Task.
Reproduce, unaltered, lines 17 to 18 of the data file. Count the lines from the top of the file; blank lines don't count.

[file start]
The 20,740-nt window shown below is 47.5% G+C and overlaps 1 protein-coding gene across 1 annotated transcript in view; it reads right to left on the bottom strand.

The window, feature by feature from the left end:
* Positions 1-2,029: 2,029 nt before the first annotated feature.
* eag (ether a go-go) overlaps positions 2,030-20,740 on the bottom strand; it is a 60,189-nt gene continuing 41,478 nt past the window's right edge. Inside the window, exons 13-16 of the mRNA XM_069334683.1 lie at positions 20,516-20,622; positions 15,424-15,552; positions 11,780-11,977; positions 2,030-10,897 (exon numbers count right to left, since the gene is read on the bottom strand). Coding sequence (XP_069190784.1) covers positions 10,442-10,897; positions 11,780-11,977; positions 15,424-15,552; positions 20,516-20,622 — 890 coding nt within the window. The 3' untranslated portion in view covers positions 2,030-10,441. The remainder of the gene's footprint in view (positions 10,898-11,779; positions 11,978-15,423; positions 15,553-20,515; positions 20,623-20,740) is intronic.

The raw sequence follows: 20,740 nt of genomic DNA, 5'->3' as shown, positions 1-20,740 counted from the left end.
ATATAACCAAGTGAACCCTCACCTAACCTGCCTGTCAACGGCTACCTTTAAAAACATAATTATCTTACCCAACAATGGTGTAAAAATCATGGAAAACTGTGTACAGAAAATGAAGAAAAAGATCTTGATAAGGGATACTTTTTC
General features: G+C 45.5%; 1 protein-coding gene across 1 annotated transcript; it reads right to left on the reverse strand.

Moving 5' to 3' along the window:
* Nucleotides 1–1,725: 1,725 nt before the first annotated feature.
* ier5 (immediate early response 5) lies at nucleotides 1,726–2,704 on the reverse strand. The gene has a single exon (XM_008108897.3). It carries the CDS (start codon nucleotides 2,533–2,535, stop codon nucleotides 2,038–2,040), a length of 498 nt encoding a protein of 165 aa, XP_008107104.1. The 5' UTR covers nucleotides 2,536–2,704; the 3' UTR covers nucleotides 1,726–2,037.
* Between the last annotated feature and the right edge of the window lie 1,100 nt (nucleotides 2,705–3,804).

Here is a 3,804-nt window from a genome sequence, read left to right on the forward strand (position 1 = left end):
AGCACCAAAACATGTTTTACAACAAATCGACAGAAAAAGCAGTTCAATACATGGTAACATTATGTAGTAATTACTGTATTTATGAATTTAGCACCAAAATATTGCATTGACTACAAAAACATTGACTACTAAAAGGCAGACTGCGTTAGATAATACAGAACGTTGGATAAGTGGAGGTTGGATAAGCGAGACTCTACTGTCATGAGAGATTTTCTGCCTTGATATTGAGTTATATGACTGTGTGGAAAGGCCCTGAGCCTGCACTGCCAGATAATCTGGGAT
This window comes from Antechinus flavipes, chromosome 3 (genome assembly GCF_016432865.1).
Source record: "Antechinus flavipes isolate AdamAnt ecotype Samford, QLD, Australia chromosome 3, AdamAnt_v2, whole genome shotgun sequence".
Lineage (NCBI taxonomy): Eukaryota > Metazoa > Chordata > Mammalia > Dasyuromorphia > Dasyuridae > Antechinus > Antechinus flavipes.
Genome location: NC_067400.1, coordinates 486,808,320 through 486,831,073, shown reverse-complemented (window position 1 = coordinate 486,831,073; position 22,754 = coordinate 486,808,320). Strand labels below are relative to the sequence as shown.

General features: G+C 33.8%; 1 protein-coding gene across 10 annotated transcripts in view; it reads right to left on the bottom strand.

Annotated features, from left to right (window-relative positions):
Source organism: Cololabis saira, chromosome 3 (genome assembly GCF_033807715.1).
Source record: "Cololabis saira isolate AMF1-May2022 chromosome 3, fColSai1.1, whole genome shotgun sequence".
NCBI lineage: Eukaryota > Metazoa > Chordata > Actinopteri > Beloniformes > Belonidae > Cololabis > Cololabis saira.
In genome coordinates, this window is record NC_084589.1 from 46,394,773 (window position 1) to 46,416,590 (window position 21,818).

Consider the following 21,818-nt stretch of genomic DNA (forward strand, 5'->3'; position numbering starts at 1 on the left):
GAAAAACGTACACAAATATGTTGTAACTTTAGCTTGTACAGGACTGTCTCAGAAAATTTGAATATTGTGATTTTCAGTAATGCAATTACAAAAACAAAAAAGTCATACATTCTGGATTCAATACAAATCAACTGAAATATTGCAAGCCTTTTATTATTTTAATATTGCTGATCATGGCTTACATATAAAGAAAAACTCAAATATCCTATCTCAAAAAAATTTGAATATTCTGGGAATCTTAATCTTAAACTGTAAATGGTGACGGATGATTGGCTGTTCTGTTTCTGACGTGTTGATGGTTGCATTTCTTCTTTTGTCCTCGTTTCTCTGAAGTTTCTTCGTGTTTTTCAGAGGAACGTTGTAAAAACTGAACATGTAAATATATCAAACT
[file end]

Genome location: NC_067400.1, coordinates 486,808,320 through 486,831,073, shown reverse-complemented (window position 1 = coordinate 486,831,073; position 22,754 = coordinate 486,808,320). Strand labels below are relative to the sequence as shown.

General features: G+C 33.8%; 1 protein-coding gene across 10 annotated transcripts in view; it reads right to left on the bottom strand.